I have a feeling I am about to open a can of worms in this blog post and would like to state from the outset that I am sitting so firmly on the fence on this one that I have splinters in my bottom!
How you price your products and how you, and others, value your work is a hugely complex subject. You cannot simply say ‘I deserve to earn £10/hour, therefore that jumper I knitted should be £500’. Maybe it should be but will anyone pay that? What are your competitors charging? And in your £10/hour have you factored in the hours of training and skill development you have done? Fundamentally do you want to make money or do you want to make a living?
We could debate this for hours but I think I have found a really good example to highlight some of the dilemmas we all face. Wool and the Gang is a very visible brand with fantastic imagery and a great story. I feel they are firmly aimed at the fashion market and the upper end at that. Have a look at their website and you will see what I mean.
Here is a lovely chunky plaid cowl pattern of theirs.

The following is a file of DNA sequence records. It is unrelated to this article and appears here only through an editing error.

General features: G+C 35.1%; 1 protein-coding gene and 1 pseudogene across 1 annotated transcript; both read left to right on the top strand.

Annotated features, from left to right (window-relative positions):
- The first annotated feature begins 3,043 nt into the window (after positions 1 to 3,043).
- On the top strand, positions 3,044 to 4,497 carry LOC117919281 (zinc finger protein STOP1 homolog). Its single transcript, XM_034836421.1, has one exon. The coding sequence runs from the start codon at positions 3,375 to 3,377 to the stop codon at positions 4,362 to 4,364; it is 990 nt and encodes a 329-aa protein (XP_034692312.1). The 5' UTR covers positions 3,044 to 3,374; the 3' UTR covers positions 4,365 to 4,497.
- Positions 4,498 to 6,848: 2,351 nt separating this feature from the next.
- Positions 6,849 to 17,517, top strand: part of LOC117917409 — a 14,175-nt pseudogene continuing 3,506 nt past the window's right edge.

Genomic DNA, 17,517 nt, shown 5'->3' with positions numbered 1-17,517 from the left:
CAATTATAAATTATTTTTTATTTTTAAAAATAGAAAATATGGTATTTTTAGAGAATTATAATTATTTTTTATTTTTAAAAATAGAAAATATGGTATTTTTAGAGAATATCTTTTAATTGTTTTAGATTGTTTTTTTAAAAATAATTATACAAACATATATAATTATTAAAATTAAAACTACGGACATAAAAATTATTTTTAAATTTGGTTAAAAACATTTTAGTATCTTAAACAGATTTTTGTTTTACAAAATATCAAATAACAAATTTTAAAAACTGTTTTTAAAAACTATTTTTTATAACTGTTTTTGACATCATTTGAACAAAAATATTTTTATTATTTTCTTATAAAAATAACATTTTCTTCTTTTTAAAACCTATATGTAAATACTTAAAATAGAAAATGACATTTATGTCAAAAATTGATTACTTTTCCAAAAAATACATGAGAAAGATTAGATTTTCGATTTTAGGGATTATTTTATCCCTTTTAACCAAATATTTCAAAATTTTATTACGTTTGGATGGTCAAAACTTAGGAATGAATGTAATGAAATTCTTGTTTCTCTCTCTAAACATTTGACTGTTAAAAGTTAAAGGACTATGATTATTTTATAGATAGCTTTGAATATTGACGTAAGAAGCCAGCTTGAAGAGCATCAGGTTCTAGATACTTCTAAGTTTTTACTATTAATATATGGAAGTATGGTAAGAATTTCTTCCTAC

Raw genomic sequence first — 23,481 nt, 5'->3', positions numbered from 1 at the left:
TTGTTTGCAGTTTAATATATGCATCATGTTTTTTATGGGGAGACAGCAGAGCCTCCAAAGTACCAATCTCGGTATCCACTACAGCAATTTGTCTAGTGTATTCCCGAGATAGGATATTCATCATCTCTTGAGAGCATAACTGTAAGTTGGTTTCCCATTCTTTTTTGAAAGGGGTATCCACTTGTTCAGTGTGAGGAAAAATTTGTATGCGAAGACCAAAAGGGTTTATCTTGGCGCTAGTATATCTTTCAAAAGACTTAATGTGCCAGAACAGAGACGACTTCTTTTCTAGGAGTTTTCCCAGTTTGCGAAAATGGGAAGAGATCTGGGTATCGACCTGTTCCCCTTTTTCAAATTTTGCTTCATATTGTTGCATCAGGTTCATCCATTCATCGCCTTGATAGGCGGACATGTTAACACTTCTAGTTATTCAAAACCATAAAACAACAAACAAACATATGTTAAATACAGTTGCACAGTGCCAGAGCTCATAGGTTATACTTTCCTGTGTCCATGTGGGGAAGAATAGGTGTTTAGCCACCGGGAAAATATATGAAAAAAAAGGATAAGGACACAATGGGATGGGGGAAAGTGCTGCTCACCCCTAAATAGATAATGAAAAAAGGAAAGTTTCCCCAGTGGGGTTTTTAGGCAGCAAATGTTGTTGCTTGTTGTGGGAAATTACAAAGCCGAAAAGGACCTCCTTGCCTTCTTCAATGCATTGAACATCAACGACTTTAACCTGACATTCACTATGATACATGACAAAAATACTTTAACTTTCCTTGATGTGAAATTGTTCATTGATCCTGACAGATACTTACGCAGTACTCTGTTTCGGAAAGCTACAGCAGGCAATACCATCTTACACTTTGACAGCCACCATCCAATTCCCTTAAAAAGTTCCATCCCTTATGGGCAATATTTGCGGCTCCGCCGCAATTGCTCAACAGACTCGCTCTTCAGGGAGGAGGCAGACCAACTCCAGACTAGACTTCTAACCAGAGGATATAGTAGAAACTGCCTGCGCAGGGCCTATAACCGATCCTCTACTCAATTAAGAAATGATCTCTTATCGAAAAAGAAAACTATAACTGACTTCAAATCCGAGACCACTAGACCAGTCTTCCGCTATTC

And here is another one, this time by Franklin Habit who is an internationally renowned designer.
There is no question that either copied the other, this is a very common way of creating a plaid effect in knitting. What I want to draw to your attention is that one pattern is free (although the designer would have been paid $70-100) and one costs £10 if you download the pattern. To put this in context, the average cost of a knitting pattern on Ravelry is £3-4.
Maybe we could all learn from WATG who are setting a price they think is fair for their experience and skill. Or have they out priced themselves in an already cluttered market? Is Franklin devaluing himself by being associated with free downloads or is he cleverly brand building?
I would love to know what you think and any other examples you can find.